Province, basin, system, play, and prospect

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Exploring for Oil and Gas Traps
Series Treatise in Petroleum Geology
Part Traps, trap types, and the petroleum system
Chapter Petroleum systems
Author Leslie B. Magoon, Edward A. Beaumont
Link Web page
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Words frequently have more than one meaning; nomenclature in this discipline of petroleum geology is no exception. To more clearly separate the petroleum system from the sedimentary basin and the play and prospect, the meaning of these words needs to be clarified with respect to each other and the petroleum province.

Petroleum province

Petroleum province, a geographic term, is an area where petroleum occurs in commercial quantities. Basin is sometimes used geographically to mean petroleum province, such as the Williston Basin or Paris Basin. The Zagros fold belt could be a structural province or a petroleum province, not a basin.

A map showing differential thickness of sedimentary rocks is used to determine basins (thick), uplifts (thin), and fold belts (folded). These features are properly named provinces; if they contain petroleum, they are called petroleum provinces. The use of “basin” in this context is improper; it is also inconsistent with the petroleum system concept described below, which defines “basin” as the area into which sedimentary rocks are deposited.

Sedimentary basin

A sedimentary basin is a depression filled with sedimentary rocks. The presence of sedimentary rocks is proof that a basin existed.

The depression, formed by any tectonic process, is lined by basement rock, which can be igneous, metamorphic, and/or sedimentary rock. The basin fill includes the rock matter, organic matter, and water deposited in this depression. In certain cases, such as with coal and some carbonate deposits, the sedimentary material is formed in situ. The essential elements of a petroleum system are deposited in sedimentary basins. Frequently, one or more overlapping sedimentary basins are responsible for the essential elements of a petroleum system. Traps are formed by tectonic processes that act on sedimentary rocks. However, the moment petroleum is generated, biologically or thermally, a petroleum system is formed.

Petroleum system

The petroleum system includes the pod of active source rock, the natural distribution network, and the genetically related discovered petroleum occurrences. Presence of petroleum is proof that a system exists.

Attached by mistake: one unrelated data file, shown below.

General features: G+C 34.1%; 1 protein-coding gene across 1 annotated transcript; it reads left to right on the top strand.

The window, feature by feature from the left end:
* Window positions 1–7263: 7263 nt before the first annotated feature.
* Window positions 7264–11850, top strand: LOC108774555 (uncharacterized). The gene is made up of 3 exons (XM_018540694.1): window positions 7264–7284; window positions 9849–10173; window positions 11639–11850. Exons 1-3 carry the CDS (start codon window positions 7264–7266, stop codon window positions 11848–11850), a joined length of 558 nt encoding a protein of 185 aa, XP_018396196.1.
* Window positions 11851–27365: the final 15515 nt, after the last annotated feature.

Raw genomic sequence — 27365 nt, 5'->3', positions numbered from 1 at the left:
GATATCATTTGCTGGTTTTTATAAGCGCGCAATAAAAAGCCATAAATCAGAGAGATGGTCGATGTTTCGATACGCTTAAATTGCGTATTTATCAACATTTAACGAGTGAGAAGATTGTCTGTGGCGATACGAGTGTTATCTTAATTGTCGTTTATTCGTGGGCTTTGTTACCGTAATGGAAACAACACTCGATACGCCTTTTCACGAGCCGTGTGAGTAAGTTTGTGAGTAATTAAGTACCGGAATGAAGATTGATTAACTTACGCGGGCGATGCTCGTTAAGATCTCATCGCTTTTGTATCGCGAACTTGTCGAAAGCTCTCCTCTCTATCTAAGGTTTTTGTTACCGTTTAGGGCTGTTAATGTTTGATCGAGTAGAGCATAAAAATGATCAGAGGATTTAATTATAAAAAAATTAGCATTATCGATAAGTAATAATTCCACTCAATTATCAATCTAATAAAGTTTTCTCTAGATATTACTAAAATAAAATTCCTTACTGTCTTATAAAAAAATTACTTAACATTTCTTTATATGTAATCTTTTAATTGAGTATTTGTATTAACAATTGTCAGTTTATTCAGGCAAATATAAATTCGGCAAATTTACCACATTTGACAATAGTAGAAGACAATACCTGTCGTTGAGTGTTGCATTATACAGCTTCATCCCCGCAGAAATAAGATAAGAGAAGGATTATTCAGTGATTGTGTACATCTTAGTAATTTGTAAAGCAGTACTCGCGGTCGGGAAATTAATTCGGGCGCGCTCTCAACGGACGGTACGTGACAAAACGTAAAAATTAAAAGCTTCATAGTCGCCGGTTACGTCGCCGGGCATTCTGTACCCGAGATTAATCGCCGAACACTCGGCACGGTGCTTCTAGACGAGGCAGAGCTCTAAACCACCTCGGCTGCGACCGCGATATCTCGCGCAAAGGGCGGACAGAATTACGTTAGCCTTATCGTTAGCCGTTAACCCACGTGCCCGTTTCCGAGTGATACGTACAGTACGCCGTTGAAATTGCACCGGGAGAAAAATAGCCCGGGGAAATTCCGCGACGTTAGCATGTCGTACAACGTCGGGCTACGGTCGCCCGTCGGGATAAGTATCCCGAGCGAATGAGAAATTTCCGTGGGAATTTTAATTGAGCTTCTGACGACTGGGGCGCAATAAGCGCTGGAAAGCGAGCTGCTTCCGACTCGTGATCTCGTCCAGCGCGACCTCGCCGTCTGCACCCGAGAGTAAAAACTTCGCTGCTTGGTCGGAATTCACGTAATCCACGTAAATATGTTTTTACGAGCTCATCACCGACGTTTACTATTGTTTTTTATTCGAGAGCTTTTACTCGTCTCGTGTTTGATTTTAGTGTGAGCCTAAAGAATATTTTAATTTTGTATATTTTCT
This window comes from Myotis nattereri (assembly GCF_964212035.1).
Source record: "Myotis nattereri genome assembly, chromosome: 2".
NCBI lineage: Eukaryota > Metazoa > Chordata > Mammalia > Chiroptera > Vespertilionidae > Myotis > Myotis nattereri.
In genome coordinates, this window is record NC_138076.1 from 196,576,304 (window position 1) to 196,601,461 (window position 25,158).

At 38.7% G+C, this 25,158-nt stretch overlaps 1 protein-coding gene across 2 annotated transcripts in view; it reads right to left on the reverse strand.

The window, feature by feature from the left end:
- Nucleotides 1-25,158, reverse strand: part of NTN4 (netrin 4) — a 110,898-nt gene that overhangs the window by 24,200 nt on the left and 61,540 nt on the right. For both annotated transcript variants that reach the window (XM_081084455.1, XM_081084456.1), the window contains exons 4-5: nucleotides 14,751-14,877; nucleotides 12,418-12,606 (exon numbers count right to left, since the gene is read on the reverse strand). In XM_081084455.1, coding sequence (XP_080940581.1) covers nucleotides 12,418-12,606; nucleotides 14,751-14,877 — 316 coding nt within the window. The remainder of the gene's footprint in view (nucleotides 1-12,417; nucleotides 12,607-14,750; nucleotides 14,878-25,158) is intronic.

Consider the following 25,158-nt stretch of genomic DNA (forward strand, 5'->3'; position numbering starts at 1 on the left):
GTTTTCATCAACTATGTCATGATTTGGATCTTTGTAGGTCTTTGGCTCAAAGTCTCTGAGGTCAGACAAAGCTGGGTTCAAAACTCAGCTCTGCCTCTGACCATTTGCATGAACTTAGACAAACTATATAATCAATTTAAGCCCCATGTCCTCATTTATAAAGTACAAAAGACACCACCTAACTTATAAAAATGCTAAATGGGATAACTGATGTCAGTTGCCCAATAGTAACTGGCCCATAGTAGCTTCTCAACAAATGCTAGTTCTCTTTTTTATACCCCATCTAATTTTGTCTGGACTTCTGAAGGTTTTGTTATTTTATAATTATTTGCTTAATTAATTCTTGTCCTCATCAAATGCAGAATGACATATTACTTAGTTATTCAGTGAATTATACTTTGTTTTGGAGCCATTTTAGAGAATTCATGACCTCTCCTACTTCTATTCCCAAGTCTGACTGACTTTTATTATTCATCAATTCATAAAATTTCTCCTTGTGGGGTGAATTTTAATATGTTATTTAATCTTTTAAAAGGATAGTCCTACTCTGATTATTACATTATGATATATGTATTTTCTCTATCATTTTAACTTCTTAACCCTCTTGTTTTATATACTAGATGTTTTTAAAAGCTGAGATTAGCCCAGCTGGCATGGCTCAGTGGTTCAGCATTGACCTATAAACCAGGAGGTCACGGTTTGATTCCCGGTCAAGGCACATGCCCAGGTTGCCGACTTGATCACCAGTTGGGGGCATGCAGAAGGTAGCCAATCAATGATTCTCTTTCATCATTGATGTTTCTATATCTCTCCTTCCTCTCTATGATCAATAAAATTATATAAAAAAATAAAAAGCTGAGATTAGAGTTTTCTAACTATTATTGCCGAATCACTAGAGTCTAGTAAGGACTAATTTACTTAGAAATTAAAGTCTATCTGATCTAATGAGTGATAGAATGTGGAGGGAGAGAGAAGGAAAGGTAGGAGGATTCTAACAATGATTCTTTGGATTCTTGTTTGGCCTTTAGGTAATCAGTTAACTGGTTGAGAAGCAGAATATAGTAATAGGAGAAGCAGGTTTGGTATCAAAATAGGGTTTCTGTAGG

The pod of active source rock is part of the petroleum system because it is the provenance of these related petroleum occurrences. The distribution network is the migration paths to discovered accumulations, seeps, and shows.

In contrast to the play and prospect, which address undiscovered commercial accumulations, the petroleum system includes only the discovered petroleum occurrences. If an exploratory well encounters any type or amount of petroleum, that petroleum is part of a petroleum system.

Play and prospect

The play and prospect are used by the explorationist to present a geologic argument to justify drilling for undiscovered, commercial petroleum accumulations.

The play consists of one or more geologically related prospects, and a prospect is a potential trap that must be evaluated by drilling to determine whether it contains commercial quantities of petroleum. Once drilling is complete, the term “prospect” is dropped; the site becomes either a dry hole or a producing field.

The presence of a petroleum charge, a suitable trap, and whether the trap formed before it was charged are usually involved in this evaluation.

These terms are compared in the table below

Item to be Compared Sedimentary Basin Petroleum System Play Prospect
Investigation Sedimentary rocks Petroleum Traps Trap
Economics None None Essential Essential
Geologic time Time of deposition Critical moment Present day Present day
Existence Absolute Absolute Conditional Conditional
Cost Very low Low High Very high
Analysis Basin System Play Prospect
Modeling Basin System Play Prospect

Relationship of play to petroleum system

In a play, the petroleum accumulations are commercial and undiscovered. In a petroleum system, the petroleum occurrences are already discovered.[1] Other differences are listed in the table above. Usually, a play is predicated without any particular petroleum system in mind. However, when a play is based on a particular petroleum system, it is called a complementary play.

The petroleum system concept is used two ways in exploration. By mapping a petroleum system, an explorationist learns new play concepts to add new oil or gas fields to the petroleum system. This relation is shown in the following equation:

{\mbox{PS}}_{{{\rm {total}}}}={\mbox{PS}}_{{{\rm {partial}}}}+{\mbox{CP}}_{{1}}+{\mbox{CP}}_{{2}}+{\mbox{CP}}_{{3}}

where:

  • PStotal = petroleum system with all accumulations discovered
  • PSpartial = petroleum system with only some of the accumulations discovered
  • CPcasing pressure1, … = the complementary play (prospect) concepts used to find the remaining undiscovered commercial accumulations in the petroleum system

The petroleum system is also used as an analog to another less-explored petroleum system. For this approach to work, the explorationist must have a series of petroleum system case studies available for comparison.

See also

References

  1. Magoon, L., B., 1995, The play that complements the petroleum system—a new exploration equation: Oil & Gas Journal, vol. 93, no. 40, p. 85–87.

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